Efficient Analysis of Hyperspectral Remote Sensing Imagery


Yan Xu


Du, Qian (Jenny)

Committee Member

Fowler, James E.

Committee Member

Younan, Nicolas H.

Committee Member

Meng, Qingmin

Date of Degree


Original embargo terms

Visible to MSU only for 1 year

Document Type

Dissertation - Open Access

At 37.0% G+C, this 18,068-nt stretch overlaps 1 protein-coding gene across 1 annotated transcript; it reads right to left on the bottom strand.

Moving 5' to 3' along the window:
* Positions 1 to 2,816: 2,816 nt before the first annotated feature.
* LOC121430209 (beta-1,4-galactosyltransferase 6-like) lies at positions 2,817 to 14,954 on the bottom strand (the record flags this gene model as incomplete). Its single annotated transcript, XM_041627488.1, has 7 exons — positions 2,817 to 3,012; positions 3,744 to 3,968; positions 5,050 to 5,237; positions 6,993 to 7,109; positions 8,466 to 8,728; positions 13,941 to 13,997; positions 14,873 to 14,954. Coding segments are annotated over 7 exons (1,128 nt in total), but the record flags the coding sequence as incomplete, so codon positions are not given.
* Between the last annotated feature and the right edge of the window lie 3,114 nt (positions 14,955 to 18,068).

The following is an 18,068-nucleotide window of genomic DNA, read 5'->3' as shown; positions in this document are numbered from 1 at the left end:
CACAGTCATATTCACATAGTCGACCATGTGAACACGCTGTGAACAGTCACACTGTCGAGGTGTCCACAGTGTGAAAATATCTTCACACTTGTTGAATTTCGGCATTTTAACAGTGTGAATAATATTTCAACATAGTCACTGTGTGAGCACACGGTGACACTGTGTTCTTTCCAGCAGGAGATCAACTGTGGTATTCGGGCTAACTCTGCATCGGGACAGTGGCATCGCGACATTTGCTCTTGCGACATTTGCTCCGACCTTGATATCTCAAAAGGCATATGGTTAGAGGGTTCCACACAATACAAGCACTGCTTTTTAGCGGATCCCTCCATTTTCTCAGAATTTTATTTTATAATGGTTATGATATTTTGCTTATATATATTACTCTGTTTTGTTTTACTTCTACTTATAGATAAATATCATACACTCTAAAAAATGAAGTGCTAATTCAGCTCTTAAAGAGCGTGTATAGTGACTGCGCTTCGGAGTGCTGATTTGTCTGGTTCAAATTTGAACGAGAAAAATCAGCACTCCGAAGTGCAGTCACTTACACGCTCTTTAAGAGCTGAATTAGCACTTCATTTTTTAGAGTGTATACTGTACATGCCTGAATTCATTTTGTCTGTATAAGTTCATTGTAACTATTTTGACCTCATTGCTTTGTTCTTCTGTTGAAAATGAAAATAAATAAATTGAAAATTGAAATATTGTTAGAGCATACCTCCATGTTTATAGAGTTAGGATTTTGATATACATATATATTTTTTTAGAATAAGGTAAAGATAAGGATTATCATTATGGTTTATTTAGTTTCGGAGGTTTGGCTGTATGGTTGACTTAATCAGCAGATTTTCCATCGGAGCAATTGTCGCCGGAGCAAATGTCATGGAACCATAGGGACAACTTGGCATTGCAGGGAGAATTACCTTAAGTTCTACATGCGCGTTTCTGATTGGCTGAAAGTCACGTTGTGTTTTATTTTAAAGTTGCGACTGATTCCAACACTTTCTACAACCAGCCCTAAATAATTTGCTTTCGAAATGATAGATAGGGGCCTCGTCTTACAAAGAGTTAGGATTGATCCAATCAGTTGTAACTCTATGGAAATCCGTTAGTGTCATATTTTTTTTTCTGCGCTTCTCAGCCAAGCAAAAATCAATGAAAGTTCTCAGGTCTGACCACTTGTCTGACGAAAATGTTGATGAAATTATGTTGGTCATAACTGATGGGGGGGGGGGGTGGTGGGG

This dissertation develops new techniques to reduce computational complexity for hyperspectral remote sensing image analysis. Specific techniques are applied with regards to different applications of hyperspectral imagery, i.e., classification, target detection. The contribution of this dissertation can be summarized as follows. 1. A time efficient version combining multiple collaborative representations model is proposed for hyperspectral image classification. Collaborative representation (CR) can be implemented either with a dictionary containing training samples of all-classes or class-specific. A collaborative representation optimized classifier with Tikhonov regularization (CROCT) is proposed to avoid the redundant operations in all-class and class-specific versions. 2. An efficient probabilistic collaborative representation is presented for hyperspectral image classification. Its performance is evaluated on different types of spatial features of hyperspectral imagery including shape feature (i.e., extended multi-attribute feature), global feature (i.e., Gabor feature), and local feature (i.e., Local Binary Pattern). Experimental results show the probabilistic collaborative representation based classifier (PROCRC) has excellent performance in terms of both accuracy and computational cost compared with the original CRC and regularized versions of CRC. 3. Fast nonlinear classification and an explicit kernel approach are built for multispectral and hyperspectral imagery respectively to improve the kernel version of collaborative representation based algorithms. Experimental results show that using artificial bands generated from a simple band ratio function can yield better classification accuracy than the nonlinear kernel method and also reduce computational cost. In addition, the explicit kernel mapping approach can yield high accuracy as the original kernel versions of CR-based algorithms but with similarly low computational cost as in the original linear CRC classifiers. 4. Efficient band selection approaches are proposed for hyperspectral target detection. A maximum-sub-maximum ratio (MSR) metric has been applied for band selection, which can well gauge the target background separation. Efficient evolutionary searching methods such as particle swarm optimization and firefly algorithm are used in conjunction with maximum-sub-maximum ratio metric for band selection. Experimental results show that the proposed band selection approach can select a small band set while yielding similar detection performance compared with using all the original bands.



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